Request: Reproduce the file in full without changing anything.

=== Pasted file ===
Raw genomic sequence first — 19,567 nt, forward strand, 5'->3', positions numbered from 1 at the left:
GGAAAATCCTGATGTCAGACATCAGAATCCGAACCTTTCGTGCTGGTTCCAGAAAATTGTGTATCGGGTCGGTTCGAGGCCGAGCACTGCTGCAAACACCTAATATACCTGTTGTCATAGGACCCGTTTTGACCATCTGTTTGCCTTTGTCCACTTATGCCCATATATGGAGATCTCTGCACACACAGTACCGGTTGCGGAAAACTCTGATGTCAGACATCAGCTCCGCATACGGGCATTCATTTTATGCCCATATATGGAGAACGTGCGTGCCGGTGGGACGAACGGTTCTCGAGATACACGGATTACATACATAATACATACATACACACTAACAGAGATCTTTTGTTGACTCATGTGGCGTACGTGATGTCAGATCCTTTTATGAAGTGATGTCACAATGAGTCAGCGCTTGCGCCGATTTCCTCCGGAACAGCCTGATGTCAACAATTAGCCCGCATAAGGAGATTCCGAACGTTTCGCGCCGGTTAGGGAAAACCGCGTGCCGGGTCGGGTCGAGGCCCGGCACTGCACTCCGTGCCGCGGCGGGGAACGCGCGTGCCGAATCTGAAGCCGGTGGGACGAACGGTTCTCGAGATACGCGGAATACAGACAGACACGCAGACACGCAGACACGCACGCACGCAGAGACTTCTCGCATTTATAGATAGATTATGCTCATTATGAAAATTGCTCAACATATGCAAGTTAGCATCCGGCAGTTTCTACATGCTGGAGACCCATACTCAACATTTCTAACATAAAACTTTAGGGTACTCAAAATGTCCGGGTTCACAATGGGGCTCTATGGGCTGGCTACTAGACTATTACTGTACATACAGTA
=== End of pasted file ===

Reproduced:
Raw genomic sequence first — 19,567 nt, forward strand, 5'->3', positions numbered from 1 at the left:
GGAAAATCCTGATGTCAGACATCAGAATCCGAACCTTTCGTGCTGGTTCCAGAAAATTGTGTATCGGGTCGGTTCGAGGCCGAGCACTGCTGCAAACACCTAATATACCTGTTGTCATAGGACCCGTTTTGACCATCTGTTTGCCTTTGTCCACTTATGCCCATATATGGAGATCTCTGCACACACAGTACCGGTTGCGGAAAACTCTGATGTCAGACATCAGCTCCGCATACGGGCATTCATTTTATGCCCATATATGGAGAACGTGCGTGCCGGTGGGACGAACGGTTCTCGAGATACACGGATTACATACATAATACATACATACACACTAACAGAGATCTTTTGTTGACTCATGTGGCGTACGTGATGTCAGATCCTTTTATGAAGTGATGTCACAATGAGTCAGCGCTTGCGCCGATTTCCTCCGGAACAGCCTGATGTCAACAATTAGCCCGCATAAGGAGATTCCGAACGTTTCGCGCCGGTTAGGGAAAACCGCGTGCCGGGTCGGGTCGAGGCCCGGCACTGCACTCCGTGCCGCGGCGGGGAACGCGCGTGCCGAATCTGAAGCCGGTGGGACGAACGGTTCTCGAGATACGCGGAATACAGACAGACACGCAGACACGCAGACACGCACGCACGCAGAGACTTCTCGCATTTATAGATAGATTATGCTCATTATGAAAATTGCTCAACATATGCAAGTTAGCATCCGGCAGTTTCTACATGCTGGAGACCCATACTCAACATTTCTAACATAAAACTTTAGGGTACTCAAAATGTCCGGGTTCACAATGGGGCTCTATGGGCTGGCTACTAGACTATTACTGTACATACAGTA